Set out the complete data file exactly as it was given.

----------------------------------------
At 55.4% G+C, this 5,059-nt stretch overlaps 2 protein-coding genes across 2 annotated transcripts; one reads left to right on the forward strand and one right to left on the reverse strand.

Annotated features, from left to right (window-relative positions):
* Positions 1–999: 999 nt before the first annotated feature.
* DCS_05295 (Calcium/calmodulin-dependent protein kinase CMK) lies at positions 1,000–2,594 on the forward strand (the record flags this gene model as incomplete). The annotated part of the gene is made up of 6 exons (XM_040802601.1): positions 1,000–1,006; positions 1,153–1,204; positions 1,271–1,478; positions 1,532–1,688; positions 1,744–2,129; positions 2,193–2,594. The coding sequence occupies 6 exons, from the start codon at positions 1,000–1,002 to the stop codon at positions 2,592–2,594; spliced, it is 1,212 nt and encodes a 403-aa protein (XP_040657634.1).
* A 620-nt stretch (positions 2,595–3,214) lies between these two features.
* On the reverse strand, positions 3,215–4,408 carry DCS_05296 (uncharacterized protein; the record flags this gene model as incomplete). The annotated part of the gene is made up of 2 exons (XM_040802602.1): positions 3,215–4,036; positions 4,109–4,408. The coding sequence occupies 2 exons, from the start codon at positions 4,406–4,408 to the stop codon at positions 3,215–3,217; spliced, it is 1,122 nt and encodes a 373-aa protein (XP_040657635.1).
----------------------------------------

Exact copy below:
At 55.4% G+C, this 5,059-nt stretch overlaps 2 protein-coding genes across 2 annotated transcripts; one reads left to right on the forward strand and one right to left on the reverse strand.

Annotated features, from left to right (window-relative positions):
* Positions 1–999: 999 nt before the first annotated feature.
* DCS_05295 (Calcium/calmodulin-dependent protein kinase CMK) lies at positions 1,000–2,594 on the forward strand (the record flags this gene model as incomplete). The annotated part of the gene is made up of 6 exons (XM_040802601.1): positions 1,000–1,006; positions 1,153–1,204; positions 1,271–1,478; positions 1,532–1,688; positions 1,744–2,129; positions 2,193–2,594. The coding sequence occupies 6 exons, from the start codon at positions 1,000–1,002 to the stop codon at positions 2,592–2,594; spliced, it is 1,212 nt and encodes a 403-aa protein (XP_040657634.1).
* A 620-nt stretch (positions 2,595–3,214) lies between these two features.
* On the reverse strand, positions 3,215–4,408 carry DCS_05296 (uncharacterized protein; the record flags this gene model as incomplete). The annotated part of the gene is made up of 2 exons (XM_040802602.1): positions 3,215–4,036; positions 4,109–4,408. The coding sequence occupies 2 exons, from the start codon at positions 4,406–4,408 to the stop codon at positions 3,215–3,217; spliced, it is 1,122 nt and encodes a 373-aa protein (XP_040657635.1).